Henrique Dubugras, Co-Founder at Brex, a Silicon Valley-based Fintech Unicorn, recently noted that companies were forced to cut many jobs and were also more focused on retaining customers following the COVID-19 outbreak earlier this year.
Dubugras now claims that the startup space is booming once again.
Customer spending has reportedly reached an all-time high. Consumers are spending around 5% more than when the pandemic began, Duburgras revealed. He also mentioned that firms are transacting in a different manner now and have invested heavily in online advertising and setting up their remote work teams.
Dubugras claims that many new initiatives are being launched and many of these businesses – including retailers, restaurants or professional services— seem to be “looking more and more like tech companies.”
In statements shared with NBC New York, Dubugras said that his company, Brex, is assuming that around 70% of their businesses will be “going out of business every couple of years, because we serve start-ups and most start-ups fail.”
The Coronavirus crisis could have had a major negative impact on Brex, but the Fintech firm claims it’s doing fine and has reportedly been lending to thousands of startups.
Established by two young Brazilian professionals who left Stanford without graduating, Brex’s ascent has been quite impressive. The company managed to reach Unicorn status (valued at $1 billion or more) back in 2018 – which was only months after it introduced its first product, which is a corporate spend card for smaller firms. In 2019, Brex acquired additional funding at a $3 billion valuation.
After securing around $500 million in VC funding, Brex’s management began focusing on their advertising campaign, and also began takeovers of small businesses (which even included opening up a restaurant). Industry professionals have been critical of Brex’s business strategy because the company might be spending too aggressively. One of Brex’s main products, a high-limit corporate spend card for early-stage firms, could potentially expose the Fintech to risky, loss-making businesses that might soon fail.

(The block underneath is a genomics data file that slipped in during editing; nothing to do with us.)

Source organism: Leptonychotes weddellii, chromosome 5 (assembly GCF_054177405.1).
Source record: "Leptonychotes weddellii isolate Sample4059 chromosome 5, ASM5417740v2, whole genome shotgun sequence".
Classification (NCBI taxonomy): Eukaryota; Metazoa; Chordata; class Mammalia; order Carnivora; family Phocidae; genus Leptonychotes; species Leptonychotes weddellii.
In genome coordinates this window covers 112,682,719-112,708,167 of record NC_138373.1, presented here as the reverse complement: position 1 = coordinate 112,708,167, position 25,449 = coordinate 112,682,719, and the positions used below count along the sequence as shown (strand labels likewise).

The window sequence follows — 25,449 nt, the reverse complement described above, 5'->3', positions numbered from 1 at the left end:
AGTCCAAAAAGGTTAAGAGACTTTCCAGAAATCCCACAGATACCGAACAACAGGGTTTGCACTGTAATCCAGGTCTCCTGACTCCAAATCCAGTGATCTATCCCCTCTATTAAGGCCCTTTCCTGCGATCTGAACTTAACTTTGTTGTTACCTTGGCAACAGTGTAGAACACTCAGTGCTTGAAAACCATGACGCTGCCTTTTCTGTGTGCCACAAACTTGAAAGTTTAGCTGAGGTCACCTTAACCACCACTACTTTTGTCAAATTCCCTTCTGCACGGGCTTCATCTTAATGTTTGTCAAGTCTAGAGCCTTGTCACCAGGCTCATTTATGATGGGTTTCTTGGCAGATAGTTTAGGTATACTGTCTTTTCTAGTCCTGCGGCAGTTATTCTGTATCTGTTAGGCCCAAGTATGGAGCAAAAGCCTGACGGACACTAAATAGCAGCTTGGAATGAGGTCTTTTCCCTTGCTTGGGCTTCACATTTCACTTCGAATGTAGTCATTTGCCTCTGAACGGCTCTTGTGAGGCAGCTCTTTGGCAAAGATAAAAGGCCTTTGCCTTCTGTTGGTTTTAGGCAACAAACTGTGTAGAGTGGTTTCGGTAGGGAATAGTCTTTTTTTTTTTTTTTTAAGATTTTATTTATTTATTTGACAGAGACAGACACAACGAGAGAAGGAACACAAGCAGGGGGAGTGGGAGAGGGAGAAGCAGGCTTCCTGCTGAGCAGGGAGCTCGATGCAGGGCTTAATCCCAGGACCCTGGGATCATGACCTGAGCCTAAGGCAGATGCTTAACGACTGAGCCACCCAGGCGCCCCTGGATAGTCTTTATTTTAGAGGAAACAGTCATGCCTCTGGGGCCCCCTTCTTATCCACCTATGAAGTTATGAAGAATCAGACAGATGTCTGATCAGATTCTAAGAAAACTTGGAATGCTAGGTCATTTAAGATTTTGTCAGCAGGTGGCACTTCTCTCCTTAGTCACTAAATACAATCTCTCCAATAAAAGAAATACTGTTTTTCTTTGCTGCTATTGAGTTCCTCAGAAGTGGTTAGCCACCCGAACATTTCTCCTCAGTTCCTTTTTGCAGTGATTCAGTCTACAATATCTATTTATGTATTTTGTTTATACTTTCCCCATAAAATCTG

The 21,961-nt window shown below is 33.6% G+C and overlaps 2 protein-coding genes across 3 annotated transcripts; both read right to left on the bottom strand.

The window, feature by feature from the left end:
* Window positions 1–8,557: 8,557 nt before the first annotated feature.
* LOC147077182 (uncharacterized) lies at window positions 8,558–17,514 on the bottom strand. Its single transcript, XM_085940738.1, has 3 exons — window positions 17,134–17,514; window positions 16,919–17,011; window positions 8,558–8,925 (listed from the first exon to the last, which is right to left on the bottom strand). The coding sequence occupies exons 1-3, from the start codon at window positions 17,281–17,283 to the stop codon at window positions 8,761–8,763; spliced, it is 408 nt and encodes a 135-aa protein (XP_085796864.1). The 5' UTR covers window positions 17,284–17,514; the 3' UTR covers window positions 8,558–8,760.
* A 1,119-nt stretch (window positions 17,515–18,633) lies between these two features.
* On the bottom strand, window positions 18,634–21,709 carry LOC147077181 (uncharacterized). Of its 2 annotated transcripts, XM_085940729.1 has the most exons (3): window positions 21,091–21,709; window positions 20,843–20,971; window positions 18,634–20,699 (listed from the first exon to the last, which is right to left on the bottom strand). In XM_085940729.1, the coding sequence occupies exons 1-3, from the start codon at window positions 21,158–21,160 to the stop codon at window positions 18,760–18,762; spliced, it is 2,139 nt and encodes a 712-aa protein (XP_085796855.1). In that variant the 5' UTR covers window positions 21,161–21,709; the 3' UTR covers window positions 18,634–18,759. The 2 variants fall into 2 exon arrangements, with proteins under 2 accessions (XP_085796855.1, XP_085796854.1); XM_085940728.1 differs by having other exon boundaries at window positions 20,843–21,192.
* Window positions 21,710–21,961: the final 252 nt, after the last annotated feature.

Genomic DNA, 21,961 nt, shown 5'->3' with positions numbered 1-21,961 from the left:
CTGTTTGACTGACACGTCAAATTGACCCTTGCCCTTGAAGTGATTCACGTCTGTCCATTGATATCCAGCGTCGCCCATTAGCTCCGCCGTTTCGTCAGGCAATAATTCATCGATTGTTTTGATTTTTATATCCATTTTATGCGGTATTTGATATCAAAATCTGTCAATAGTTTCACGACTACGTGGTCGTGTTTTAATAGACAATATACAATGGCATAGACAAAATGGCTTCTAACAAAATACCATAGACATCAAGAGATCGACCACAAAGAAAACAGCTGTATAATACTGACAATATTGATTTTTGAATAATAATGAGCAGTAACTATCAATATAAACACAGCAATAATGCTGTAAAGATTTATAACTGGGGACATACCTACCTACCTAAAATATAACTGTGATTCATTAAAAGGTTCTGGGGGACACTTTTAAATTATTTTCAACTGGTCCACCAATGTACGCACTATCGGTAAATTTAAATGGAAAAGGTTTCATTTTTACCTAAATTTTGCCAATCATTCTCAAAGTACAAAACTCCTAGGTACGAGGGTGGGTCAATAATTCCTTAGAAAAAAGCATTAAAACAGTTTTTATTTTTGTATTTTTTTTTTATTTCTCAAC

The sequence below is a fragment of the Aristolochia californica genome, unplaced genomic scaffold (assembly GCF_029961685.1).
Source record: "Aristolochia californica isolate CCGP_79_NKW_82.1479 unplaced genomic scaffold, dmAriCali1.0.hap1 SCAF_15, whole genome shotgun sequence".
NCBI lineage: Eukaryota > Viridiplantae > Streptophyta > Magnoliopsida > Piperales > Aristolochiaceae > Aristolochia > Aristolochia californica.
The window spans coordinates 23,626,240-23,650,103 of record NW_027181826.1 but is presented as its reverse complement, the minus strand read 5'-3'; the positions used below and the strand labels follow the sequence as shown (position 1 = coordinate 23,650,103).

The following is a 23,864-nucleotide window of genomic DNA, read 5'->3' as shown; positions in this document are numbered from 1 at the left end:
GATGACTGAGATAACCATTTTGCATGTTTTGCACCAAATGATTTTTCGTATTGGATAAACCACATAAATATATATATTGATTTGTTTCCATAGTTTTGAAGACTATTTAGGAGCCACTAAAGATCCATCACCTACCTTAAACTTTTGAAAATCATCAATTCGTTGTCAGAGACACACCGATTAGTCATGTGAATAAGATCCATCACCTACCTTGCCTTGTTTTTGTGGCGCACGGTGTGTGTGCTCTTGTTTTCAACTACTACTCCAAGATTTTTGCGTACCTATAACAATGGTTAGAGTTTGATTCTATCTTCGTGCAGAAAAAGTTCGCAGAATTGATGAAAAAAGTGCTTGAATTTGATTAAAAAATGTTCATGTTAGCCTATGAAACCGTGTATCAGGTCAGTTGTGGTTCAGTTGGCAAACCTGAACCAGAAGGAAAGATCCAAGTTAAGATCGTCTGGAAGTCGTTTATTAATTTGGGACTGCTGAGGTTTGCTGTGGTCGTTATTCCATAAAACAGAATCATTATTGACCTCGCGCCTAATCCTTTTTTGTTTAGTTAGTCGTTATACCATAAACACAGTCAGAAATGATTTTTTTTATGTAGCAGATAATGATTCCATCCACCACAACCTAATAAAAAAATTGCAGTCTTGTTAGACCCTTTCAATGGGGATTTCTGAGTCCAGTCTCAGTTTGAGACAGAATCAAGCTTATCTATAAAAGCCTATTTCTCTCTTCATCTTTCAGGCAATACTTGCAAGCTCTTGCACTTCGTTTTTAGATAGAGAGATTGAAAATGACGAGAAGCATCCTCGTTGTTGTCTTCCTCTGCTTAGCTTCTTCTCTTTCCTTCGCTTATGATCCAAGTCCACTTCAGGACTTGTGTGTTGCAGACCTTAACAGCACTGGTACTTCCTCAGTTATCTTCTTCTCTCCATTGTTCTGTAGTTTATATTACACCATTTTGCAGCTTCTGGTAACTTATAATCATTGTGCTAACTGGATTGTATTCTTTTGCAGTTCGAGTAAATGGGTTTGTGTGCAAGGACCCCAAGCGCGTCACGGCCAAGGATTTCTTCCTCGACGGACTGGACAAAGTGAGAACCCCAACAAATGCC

Like many other companies, Brex was off to a shaky start earlier this year when it had to suddenly pull back its clients’ credit lines and fire many of its employees due to the socioeconomic uncertainty created by COVID. Despite these challenges, Brex co-founder Dubugras claims that the startup space is heating up again.
“We’ve seen a lot of our customers raise a lot of money and spend a lot of money investing for next year, or whenever the economy returns. I think 2021 is going to be an amazing year for everyone in tech, honestly.”
“VCs are getting a lot of returns, and these guys, they already have three homes and planes and a boat, so they need to deploy the money somewhere. Everyone considers public markets to be expensive now so private markets are where a lot of the money is going.”
As reported in October 2020, Brex had announced an upgrade of its e-commerce offerings by introducing instant payouts and tailored rewards.
As covered in September 2020, Brex CFO Michael Tannenbaum recommended providing special benefits to remote workers so they feel valued during the COVID-19 crisis. Also in September, Brex partnered with SAP Concur so customers can automatically reconcile their corporate card expenses.
In July 2020, Brex bolstered its cash offering with FDIC insurance, and appointed Chief Legal Officer, Katie Biber. In May 2020, Brex announced that it was laying off 62 workers, and was also “restructuring” operations after raising $150 million in capital.